Start all over again

“Nothing’s impossible I have found,
For when my chin is on the ground,
I pick myself up,
Dust myself off,
Start all over again.”

As immortalised in Swing Time starring Fred Astaire and Ginger Rogers

Whilst you’re travelling forwards (in a car with a manual handbrake )it’s relatively easy to make a handbrake turn and head off again back in the direction you come from…

The alternative manoeuvre is the trickier J turn. For this you need to be traveling at speed in reverse (30 mph+), then back off the throttle, give the steering wheel a sharp half-turn flick to make the front swing round to face the direction you were reversing. Simples. Although thinking about it, probably not a great idea in Margo…

Heading back we remembered we’d planned to fill up with diesel in Narvik. Our thwarted attempt at the Norwegian border meant we were running on diesel mist by the time we’d retraced our steps to the tiny fuel station in Abisko. Being in such a remote location, fuel is mega expensive, but we were just so grateful when we finally reached it.


The Abisko National Park was founded in 1909, the same year some of Sweden’s first laws on nature and conservation were created and the visitors began coming here, shortly after. Their journey made possible via the opening of the Iron Ore Line Railway, that connects Lulea on the Baltic Sea with Narvik on the North Sea (that’s Norway!)

Starting from Abisko you can follow The Kings Trail also known as Kungsleden, it is Sweden’s longest and most famous hiking trail. The entire trail takes about a month to cover but because it’s broken into sections you can choose the length of your hike. The most popular section, which stretches between Abisko and Nikkaluokta, is about 105 km long and will take 10-12 days.

Lesley at one of the distinctive way marker points along the route of the Kings Trail (only another 399km to go!)

The Abiskojokk river eventually flows into the Torneträsk the sixth largest lake in Sweden

On the shore of the lake there’s a jetty, a camp fire pit and grill complete with free logs (it’s forbidden to cut down trees in the National Parks) and a very nice looking sauna hut. Given its position I suspect a post sauna dip in the ice cold Torneträsk lake is mandatory!

Sami in Lapland

Originally hunters and gatherers, the Sami turned to herding of domesticated reindeer in the 17th century. Reindeer naturally move across huge tracks of land to graze, and the Sami historically lived lives following the herds.

The modern norm is instead to have a permanent home and a cabin in the mountains for the herding season. And those who remain in the business have long since replaced the skis with snowmobiles, AWD vehicles and helicopters. Only some ten per cent of Swedish Sami earn a living from the reindeer industry, and many supplement their income through tourism, fishing, crafts and other trades.

Designed to be above the snow and away from predators, unless they have brought their own ladder…!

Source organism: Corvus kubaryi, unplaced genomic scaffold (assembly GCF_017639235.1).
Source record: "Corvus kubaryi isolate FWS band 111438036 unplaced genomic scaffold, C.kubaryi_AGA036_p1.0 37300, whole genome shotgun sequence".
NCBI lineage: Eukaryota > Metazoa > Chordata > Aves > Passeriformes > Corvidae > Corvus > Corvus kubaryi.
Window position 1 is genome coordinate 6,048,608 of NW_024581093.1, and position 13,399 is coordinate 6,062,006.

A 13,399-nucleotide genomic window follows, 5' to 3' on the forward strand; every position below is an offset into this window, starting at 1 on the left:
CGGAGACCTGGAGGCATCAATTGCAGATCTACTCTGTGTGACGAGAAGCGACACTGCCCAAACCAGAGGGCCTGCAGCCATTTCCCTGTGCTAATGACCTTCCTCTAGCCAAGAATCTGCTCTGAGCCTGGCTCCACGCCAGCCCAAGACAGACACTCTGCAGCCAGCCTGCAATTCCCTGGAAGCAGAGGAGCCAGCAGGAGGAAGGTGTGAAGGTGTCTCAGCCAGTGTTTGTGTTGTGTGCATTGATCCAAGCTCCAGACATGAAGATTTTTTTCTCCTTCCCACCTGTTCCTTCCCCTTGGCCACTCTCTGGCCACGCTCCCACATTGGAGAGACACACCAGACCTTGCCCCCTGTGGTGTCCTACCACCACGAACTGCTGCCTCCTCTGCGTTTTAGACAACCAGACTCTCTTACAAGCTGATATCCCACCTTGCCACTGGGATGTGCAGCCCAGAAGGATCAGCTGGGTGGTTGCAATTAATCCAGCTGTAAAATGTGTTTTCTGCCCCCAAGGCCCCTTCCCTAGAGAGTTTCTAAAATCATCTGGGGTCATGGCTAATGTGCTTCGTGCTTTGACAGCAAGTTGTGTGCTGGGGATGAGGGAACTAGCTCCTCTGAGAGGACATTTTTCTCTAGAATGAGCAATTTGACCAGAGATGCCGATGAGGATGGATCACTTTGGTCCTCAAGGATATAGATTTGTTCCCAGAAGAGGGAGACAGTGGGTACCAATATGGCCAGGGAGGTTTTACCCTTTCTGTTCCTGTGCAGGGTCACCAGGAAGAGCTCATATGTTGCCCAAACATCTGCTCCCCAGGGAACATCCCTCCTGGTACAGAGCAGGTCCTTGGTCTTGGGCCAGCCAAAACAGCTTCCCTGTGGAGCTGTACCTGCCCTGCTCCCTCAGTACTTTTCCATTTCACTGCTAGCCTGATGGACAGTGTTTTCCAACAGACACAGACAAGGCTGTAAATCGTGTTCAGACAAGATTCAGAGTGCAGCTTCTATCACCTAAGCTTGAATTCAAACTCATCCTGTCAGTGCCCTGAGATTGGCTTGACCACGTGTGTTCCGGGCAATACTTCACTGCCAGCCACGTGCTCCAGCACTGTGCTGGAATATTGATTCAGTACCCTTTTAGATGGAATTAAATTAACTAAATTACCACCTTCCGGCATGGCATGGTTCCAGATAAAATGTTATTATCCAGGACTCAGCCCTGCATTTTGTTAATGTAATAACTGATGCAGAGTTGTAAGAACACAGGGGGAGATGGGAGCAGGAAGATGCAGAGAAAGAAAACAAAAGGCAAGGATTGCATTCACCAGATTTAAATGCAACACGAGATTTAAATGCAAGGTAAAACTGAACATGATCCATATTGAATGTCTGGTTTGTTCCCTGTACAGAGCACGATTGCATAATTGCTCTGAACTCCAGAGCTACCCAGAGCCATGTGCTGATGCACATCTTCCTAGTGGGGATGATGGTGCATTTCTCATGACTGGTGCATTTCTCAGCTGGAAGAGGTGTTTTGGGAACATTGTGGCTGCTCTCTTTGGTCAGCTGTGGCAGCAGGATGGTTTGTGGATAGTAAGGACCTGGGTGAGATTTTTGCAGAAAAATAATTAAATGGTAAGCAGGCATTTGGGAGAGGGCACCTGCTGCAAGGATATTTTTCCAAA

Travelling through this this part of Lapland, a famous Swedish botanist once said “If not for the mosquitoes, this would be earth’s paradise.” These comments were made after journeying along the valley of the river Lule during the short summer weeks, when mosquitoes are at their most active.

The miles of lakes and forest really do make this a beautiful place. It’s also easy to find an overnight spot on the edge of a lake with a nice view, just perfect. Well yes perfect for mozzies to torment me.


It might be unfair to say Arjeplog is an out of the way kind of place, (it has in the past offered families 100,000 kronor or individuals 25,000 kronor to move to the town). However it’s biggest claim to fame is the frozen lake which is used as a winter test site for many car manufacturers and has featured in at least one episode of Top Gear.

We stopped at Arjeplog to buy some Bushman spray and got talking to the local police about a warning sign we saw for anyone heading for the Norwegian border (not us of course). Anyway one of the helpful officers telephoned the border and checked if hypothetically we were planning to drive the 85 miles to try crossing the border, we would NOT be allowed in for the same reason given at Narvik. There you are nothing personal, apparently.

Reindeer are also tormented by the mosquitoes at this time of year. This one was on his way to Arjeplog to buy a bottle of Bushman mozzie repellent spray.

Our travelling pals Nick & Lisa had recommended ‘The Wilderness Road‘ close to the Norwegian border. To get from Abisko to join the 500km ‘Wilderness’ circuit, first involved an 800 km cross country drive. Choosing the most direct route meant Margo traversing 100kms of bumpy, gravel forest roads.

The wet, dusty, ungraded roads soon caked Margo in a protective layer of grey dust.

So we’ve moved on and are slowly developing a new plan. Part one is to continue to enjoy the natural beauty of Sweden with the vast landscapes of forests and lakes. It’s become very clear to us how outdoorsy the Swedes are. They really seem to make the most of the nature with sporting pastimes like hiking, fishing, boating or camping that this expansive environment offers. It has certainly refreshed our spirits and we look forward to experiencing and enjoying more ourselves.


“let’s dust Margo off and start all over again”.

Toodle Pip

Dave & Lesley

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